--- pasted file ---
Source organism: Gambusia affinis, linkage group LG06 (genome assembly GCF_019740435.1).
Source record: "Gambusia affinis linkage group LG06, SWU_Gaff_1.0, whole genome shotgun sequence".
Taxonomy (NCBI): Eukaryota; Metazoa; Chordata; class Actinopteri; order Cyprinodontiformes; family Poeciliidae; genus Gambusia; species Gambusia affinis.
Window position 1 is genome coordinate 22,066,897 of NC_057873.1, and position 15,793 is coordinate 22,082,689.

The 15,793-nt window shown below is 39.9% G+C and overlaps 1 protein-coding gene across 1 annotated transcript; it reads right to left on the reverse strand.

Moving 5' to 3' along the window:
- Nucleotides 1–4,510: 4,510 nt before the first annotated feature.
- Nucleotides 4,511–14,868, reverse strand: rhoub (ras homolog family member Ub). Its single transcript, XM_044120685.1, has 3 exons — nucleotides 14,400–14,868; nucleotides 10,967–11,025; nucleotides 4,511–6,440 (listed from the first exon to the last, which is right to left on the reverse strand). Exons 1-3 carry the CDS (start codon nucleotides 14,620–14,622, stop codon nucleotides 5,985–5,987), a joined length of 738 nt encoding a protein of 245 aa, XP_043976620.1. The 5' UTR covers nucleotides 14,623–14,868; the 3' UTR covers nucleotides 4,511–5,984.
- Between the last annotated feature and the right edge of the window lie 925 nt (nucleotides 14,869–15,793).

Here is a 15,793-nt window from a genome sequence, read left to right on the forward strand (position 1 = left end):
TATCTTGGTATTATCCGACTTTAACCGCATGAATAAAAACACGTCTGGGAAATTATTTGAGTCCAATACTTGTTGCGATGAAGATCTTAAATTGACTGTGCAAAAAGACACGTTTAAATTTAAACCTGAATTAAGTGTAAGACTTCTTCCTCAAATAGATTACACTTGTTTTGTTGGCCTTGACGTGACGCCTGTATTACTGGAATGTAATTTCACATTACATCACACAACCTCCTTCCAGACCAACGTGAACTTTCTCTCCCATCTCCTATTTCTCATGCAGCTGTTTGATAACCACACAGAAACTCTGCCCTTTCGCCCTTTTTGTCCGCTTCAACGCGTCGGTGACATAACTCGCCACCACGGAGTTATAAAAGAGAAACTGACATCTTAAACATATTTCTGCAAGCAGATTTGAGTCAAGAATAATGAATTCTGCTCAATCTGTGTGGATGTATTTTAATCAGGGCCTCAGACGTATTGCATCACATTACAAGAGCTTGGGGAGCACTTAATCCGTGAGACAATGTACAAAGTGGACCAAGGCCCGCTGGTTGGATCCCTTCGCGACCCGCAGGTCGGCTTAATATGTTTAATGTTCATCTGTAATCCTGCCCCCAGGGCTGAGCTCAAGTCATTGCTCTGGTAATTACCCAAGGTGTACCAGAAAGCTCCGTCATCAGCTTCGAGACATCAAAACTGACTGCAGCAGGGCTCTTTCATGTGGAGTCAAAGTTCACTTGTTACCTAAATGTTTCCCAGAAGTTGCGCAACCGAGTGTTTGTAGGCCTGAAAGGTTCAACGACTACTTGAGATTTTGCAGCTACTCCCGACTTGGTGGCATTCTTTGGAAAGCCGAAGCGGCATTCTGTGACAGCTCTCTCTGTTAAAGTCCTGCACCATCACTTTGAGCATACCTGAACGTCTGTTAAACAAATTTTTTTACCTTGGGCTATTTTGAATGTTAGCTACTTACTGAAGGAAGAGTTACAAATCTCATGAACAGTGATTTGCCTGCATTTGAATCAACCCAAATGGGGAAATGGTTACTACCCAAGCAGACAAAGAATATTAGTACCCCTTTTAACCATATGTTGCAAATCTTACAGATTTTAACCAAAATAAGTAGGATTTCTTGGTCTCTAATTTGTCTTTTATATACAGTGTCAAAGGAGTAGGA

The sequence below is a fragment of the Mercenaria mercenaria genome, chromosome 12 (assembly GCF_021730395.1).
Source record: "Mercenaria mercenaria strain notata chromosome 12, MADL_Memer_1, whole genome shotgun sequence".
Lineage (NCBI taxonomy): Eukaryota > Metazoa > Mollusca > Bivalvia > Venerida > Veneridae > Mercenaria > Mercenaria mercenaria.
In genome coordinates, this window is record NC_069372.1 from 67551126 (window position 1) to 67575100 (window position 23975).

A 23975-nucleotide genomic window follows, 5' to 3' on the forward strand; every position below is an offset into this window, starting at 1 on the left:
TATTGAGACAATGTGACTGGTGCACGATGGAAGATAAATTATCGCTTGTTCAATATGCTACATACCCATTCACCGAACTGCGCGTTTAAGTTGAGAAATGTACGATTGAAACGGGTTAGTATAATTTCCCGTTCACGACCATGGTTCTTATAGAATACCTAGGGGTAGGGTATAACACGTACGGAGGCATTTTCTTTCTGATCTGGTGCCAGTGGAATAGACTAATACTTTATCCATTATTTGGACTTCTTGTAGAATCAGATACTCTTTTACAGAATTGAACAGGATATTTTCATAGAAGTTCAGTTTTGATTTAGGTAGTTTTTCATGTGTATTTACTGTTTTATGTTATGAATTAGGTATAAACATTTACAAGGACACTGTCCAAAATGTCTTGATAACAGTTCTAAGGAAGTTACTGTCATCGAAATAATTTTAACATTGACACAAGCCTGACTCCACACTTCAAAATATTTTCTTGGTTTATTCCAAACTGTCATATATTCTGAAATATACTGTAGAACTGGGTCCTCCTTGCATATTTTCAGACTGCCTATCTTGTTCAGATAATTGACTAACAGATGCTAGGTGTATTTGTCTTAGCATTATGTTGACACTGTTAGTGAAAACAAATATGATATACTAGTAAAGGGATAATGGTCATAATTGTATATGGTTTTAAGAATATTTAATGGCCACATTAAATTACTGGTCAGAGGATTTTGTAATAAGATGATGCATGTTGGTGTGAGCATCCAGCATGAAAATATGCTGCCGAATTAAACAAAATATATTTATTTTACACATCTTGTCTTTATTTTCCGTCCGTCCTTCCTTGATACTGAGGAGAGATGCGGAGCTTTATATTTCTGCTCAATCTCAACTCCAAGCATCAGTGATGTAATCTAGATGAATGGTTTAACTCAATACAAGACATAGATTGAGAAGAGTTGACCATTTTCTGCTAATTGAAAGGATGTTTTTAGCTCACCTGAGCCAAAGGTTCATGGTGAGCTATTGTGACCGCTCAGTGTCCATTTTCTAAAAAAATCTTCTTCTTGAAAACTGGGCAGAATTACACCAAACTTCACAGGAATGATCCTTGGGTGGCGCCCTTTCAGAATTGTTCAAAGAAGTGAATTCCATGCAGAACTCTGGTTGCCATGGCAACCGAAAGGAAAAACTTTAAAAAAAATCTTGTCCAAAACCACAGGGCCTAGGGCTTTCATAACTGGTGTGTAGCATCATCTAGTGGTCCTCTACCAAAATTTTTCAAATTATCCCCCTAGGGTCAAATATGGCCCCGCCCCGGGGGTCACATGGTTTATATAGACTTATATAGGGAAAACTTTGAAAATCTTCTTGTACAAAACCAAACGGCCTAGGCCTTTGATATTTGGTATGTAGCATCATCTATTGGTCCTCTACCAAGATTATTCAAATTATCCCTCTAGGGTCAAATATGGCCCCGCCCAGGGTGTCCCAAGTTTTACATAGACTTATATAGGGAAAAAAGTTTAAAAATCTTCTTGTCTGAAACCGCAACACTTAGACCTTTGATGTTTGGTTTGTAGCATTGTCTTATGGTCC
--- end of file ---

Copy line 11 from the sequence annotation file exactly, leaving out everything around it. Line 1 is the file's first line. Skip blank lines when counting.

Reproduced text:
TATCTTGGTATTATCCGACTTTAACCGCATGAATAAAAACACGTCTGGGAAATTATTTGAGTCCAATACTTGTTGCGATGAAGATCTTAAATTGACTGTGCAAAAAGACACGTTTAAATTTAAACCTGAATTAAGTGTAAGACTTCTTCCTCAAATAGATTACACTTGTTTTGTTGGCCTTGACGTGACGCCTGTATTACTGGAATGTAATTTCACATTACATCACACAACCTCCTTCCAGACCAACGTGAACTTTCTCTCCCATCTCCTATTTCTCATGCAGCTGTTTGATAACCACACAGAAACTCTGCCCTTTCGCCCTTTTTGTCCGCTTCAACGCGTCGGTGACATAACTCGCCACCACGGAGTTATAAAAGAGAAACTGACATCTTAAACATATTTCTGCAAGCAGATTTGAGTCAAGAATAATGAATTCTGCTCAATCTGTGTGGATGTATTTTAATCAGGGCCTCAGACGTATTGCATCACATTACAAGAGCTTGGGGAGCACTTAATCCGTGAGACAATGTACAAAGTGGACCAAGGCCCGCTGGTTGGATCCCTTCGCGACCCGCAGGTCGGCTTAATATGTTTAATGTTCATCTGTAATCCTGCCCCCAGGGCTGAGCTCAAGTCATTGCTCTGGTAATTACCCAAGGTGTACCAGAAAGCTCCGTCATCAGCTTCGAGACATCAAAACTGACTGCAGCAGGGCTCTTTCATGTGGAGTCAAAGTTCACTTGTTACCTAAATGTTTCCCAGAAGTTGCGCAACCGAGTGTTTGTAGGCCTGAAAGGTTCAACGACTACTTGAGATTTTGCAGCTACTCCCGACTTGGTGGCATTCTTTGGAAAGCCGAAGCGGCATTCTGTGACAGCTCTCTCTGTTAAAGTCCTGCACCATCACTTTGAGCATACCTGAACGTCTGTTAAACAAATTTTTTTACCTTGGGCTATTTTGAATGTTAGCTACTTACTGAAGGAAGAGTTACAAATCTCATGAACAGTGATTTGCCTGCATTTGAATCAACCCAAATGGGGAAATGGTTACTACCCAAGCAGACAAAGAATATTAGTACCCCTTTTAACCATATGTTGCAAATCTTACAGATTTTAACCAAAATAAGTAGGATTTCTTGGTCTCTAATTTGTCTTTTATATACAGTGTCAAAGGAGTAGGA